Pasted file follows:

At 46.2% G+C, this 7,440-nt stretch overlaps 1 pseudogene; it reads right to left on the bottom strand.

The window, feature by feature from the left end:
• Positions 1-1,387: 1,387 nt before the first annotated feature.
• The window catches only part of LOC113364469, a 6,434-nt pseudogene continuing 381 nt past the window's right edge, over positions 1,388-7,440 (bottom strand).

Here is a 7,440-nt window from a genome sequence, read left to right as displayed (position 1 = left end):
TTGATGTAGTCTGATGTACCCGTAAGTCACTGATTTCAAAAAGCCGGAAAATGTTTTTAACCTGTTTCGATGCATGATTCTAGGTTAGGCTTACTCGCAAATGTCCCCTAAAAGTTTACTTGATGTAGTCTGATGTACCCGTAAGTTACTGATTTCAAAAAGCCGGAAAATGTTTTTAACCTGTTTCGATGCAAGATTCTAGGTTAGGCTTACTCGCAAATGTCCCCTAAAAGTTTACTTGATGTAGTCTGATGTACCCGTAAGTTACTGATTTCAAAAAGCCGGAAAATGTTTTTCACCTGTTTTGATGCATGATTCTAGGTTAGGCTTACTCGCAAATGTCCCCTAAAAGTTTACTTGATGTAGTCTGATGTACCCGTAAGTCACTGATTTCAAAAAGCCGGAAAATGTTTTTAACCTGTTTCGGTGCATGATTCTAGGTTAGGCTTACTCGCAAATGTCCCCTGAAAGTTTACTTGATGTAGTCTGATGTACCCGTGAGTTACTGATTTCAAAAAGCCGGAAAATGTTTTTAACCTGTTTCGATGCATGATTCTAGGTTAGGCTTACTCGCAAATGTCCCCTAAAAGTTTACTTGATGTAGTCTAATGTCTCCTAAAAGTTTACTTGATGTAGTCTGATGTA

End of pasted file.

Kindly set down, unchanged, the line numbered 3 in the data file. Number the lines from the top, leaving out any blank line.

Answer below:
• Positions 1-1,387: 1,387 nt before the first annotated feature.